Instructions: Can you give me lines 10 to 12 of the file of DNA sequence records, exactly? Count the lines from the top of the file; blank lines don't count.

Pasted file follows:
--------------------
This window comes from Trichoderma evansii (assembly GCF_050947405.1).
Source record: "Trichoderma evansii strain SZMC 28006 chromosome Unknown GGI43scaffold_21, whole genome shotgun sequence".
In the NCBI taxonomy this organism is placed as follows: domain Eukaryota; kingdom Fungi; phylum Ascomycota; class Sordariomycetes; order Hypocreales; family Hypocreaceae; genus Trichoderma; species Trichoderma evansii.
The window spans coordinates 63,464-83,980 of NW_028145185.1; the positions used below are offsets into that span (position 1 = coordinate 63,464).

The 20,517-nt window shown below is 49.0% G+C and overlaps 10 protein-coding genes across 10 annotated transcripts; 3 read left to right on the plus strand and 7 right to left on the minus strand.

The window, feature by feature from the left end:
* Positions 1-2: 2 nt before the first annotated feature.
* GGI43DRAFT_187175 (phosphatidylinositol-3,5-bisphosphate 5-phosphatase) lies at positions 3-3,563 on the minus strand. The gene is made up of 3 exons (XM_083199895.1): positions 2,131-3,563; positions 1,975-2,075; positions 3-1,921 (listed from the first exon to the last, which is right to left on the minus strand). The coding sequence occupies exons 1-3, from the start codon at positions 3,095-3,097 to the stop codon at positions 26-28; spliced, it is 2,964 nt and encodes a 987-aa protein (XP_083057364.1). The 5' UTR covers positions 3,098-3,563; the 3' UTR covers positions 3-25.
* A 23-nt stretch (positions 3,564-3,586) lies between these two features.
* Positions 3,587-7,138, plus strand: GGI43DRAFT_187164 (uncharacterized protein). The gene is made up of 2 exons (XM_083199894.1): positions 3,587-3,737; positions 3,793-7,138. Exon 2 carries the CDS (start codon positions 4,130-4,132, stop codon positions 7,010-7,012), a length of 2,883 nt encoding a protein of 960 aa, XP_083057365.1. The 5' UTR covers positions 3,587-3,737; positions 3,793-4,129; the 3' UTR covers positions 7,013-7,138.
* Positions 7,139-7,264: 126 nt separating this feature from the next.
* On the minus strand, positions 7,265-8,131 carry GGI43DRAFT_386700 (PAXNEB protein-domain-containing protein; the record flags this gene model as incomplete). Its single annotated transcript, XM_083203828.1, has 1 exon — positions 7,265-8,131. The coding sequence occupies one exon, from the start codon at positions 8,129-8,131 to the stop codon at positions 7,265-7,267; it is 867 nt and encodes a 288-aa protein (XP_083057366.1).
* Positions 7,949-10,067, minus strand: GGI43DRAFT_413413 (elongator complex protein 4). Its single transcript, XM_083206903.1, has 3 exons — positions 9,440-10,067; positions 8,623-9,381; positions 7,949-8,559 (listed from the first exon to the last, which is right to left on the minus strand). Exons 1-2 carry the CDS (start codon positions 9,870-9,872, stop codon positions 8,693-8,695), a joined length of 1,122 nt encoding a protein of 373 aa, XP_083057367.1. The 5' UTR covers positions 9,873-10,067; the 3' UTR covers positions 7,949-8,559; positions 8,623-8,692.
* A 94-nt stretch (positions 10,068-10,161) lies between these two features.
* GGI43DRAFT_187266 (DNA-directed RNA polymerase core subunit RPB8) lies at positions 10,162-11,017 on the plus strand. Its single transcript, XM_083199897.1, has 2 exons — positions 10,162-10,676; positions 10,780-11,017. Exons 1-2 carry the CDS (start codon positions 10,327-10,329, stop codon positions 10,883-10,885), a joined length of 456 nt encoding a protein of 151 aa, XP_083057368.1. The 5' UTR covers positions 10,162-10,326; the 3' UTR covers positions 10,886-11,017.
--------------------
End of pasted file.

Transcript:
* Positions 3,587-7,138, plus strand: GGI43DRAFT_187164 (uncharacterized protein). The gene is made up of 2 exons (XM_083199894.1): positions 3,587-3,737; positions 3,793-7,138. Exon 2 carries the CDS (start codon positions 4,130-4,132, stop codon positions 7,010-7,012), a length of 2,883 nt encoding a protein of 960 aa, XP_083057365.1. The 5' UTR covers positions 3,587-3,737; positions 3,793-4,129; the 3' UTR covers positions 7,013-7,138.
* Positions 7,139-7,264: 126 nt separating this feature from the next.
* On the minus strand, positions 7,265-8,131 carry GGI43DRAFT_386700 (PAXNEB protein-domain-containing protein; the record flags this gene model as incomplete). Its single annotated transcript, XM_083203828.1, has 1 exon — positions 7,265-8,131. The coding sequence occupies one exon, from the start codon at positions 8,129-8,131 to the stop codon at positions 7,265-7,267; it is 867 nt and encodes a 288-aa protein (XP_083057366.1).